[Paleopsych] influence

Paul J. Werbos, Dr. paul.werbos at verizon.net
Sat Mar 12 14:14:25 UTC 2005

This touches on one of the most central themes in the politics of our world --
and in how it is being screwed up, both on the mundane level and on the 
spiritual level.

At 09:04 PM 3/11/2005, G. Reinhart-Waller wrote:
>Michael writes:
>>--That's a good point. We often fail to see how much
>>influence we have, to the point of making life
>>impossible for others who don't adapt to our agenda.
>>And yet, we do not want to be influenced ourselves. It
>>is hard to break out of a bubble, easier to insist
>>that everyone live in it with you.
>--How wrong is it for your own nation to assume a leading role in bringing 
>about reasonable peace throughout the world?  Any person who has assumed a 
>leadership role, be it doctor, lawyer or teacher, knows what leadership 
>means.  It means that there will be supporters as well as those who 
>counter your role....that's to be expected.  Didn't someone say not too 
>long ago:  "You are either with us or against us"? Maybe it was our 
>president when we rallied to invade Iraq.  Only difficulty with this 
>stance is that it just might create another Civil War.

Some people basically propose, as an ethical principle, that we should all 
just shut up.
That we should try hard to avoid influencing anyone else's decision or fate.
But in the end, I would argue that this is profoundly unnatural and even 
and to some degree physically impossible for some of us. The VERY IDEA
of such an ethical principle is one of the problems in our world. (To be 
fancy, you
cold label it as an aspect of "original sin." I personally would prefer to
be more complete and more accurate in discussing those aspects... but...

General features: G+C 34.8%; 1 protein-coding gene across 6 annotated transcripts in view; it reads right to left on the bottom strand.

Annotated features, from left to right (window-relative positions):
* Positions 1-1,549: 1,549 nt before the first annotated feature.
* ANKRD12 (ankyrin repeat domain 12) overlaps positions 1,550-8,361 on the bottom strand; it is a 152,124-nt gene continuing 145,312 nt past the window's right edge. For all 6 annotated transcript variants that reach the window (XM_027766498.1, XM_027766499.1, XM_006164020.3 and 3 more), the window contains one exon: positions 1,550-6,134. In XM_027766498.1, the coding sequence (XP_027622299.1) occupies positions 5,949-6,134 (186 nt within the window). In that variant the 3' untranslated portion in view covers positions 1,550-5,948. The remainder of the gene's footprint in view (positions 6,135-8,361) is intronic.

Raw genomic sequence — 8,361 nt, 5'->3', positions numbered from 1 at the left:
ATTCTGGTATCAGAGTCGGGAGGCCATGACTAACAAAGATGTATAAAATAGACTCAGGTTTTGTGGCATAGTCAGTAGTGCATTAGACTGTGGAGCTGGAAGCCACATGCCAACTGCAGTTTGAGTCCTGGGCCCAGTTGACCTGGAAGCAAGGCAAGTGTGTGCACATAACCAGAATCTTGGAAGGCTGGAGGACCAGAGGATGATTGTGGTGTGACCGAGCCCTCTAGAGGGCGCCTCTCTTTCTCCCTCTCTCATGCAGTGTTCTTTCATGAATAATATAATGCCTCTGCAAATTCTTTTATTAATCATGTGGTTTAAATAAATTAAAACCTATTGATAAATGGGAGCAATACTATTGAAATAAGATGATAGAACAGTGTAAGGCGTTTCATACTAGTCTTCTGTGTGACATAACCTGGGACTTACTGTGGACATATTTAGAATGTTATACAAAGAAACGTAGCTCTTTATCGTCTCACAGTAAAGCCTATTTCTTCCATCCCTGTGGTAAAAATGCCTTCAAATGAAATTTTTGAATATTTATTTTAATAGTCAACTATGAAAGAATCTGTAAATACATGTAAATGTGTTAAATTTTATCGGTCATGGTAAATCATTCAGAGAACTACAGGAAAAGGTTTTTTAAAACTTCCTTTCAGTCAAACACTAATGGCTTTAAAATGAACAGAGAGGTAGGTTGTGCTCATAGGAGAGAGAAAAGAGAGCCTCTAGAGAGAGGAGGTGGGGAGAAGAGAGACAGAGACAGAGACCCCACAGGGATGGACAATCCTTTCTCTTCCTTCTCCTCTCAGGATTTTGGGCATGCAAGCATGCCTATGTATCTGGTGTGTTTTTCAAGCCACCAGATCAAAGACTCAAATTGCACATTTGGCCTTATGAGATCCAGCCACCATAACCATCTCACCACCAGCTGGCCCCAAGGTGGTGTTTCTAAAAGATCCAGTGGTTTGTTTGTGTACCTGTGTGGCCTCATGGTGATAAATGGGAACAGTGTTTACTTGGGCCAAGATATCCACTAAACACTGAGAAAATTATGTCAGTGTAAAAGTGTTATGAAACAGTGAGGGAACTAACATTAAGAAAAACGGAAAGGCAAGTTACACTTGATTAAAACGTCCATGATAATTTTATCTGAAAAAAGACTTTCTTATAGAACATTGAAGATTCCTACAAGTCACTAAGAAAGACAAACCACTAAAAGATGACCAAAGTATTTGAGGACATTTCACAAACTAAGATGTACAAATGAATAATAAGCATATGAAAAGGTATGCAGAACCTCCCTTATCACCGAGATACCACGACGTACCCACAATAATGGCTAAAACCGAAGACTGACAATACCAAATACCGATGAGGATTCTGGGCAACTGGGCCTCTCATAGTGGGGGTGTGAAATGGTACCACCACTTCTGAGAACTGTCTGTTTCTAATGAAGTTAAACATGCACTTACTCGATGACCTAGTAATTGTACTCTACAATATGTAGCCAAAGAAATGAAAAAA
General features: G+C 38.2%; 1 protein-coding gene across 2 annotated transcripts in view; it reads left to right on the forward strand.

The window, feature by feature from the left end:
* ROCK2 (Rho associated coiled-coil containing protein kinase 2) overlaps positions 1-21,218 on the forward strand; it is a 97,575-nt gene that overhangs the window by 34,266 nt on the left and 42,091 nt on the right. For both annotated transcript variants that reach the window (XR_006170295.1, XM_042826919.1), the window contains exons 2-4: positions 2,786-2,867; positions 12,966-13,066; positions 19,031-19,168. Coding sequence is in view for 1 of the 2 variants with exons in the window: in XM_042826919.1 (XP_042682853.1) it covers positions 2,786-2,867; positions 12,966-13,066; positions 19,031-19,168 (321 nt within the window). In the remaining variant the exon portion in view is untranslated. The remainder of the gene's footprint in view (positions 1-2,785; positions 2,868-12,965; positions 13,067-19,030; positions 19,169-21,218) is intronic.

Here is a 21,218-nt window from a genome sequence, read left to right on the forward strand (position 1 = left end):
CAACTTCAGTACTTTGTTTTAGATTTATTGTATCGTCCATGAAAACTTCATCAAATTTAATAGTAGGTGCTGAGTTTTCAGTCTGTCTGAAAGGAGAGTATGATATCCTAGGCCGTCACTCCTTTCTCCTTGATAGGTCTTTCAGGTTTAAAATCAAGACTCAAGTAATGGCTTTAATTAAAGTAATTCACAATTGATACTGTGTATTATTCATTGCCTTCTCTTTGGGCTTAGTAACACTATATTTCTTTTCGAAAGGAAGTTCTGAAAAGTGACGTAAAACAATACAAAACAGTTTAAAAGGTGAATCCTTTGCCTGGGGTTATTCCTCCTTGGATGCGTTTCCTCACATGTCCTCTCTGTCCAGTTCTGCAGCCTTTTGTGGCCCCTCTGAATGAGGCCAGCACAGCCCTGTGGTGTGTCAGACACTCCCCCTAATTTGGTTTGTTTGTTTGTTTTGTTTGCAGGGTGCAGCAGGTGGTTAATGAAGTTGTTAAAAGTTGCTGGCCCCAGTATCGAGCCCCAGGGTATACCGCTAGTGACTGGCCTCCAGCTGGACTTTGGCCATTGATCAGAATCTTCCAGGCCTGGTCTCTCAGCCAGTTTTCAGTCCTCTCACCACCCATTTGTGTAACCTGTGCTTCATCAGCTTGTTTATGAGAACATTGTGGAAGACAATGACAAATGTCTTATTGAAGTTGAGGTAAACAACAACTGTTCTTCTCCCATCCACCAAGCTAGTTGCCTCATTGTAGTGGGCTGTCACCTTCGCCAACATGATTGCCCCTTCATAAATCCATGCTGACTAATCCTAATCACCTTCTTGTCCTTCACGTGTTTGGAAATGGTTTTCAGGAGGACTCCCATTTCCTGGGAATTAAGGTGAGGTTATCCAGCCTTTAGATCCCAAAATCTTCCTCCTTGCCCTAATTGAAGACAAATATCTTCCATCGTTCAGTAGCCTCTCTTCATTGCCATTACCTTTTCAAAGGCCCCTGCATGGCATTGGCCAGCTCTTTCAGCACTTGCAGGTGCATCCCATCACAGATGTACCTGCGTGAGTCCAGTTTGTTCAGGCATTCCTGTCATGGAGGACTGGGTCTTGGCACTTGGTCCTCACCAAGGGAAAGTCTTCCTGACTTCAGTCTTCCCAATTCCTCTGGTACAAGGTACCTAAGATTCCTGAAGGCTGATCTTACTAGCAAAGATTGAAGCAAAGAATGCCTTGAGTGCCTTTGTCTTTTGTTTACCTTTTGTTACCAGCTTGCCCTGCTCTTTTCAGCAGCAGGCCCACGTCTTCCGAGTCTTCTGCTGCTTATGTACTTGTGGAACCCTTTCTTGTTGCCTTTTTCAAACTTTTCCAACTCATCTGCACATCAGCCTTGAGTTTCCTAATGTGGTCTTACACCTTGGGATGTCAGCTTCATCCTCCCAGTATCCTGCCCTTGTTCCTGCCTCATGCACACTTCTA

you wouldn't like such details here and now.)

Some people rebel, by taking a diametrically opposite position, and "do 
their best"
with whatever they have, trying to influence the world in whatever way they 
That ends up being equally bad, and the excesses it leads to have been the 
theme of struggles and pain
on this world for as long as history goes back.

In the second view -- we try to influence others, while not being 
influenced ourselves.

That is a common view... but if we look at it objectively, we can see that 
it is
profoundly irrational.

Yes, if we are omniscient and infallible, both in knowledge and in values, 
it is natural
for us to "do our best" in this autistic style.

But -- recognition of our own uncertainty, of probability distributions 
concerning our knowledge,
of areas we know almost nothing about -- should lead any rational person
to be open to certain kinds of "influence."

In extremis -- some of us even go to Quaker meetings, in a very active 
effort to
develop our abilities in "listening." (Some of us, having been bulls in a 
China shop,
may appreciate we have a special need to work hard on that aspect of our 
One may even cultivated "being influenced."


Sometimes, when I think of the wild destruction of fundamentalists both 
and "Moslem," I remember the guy who once said:
"You don't use God. God uses you."

That's an oversimplification.. but it would be very healthy for them to pay 
more attention to.



More information about the paleopsych mailing list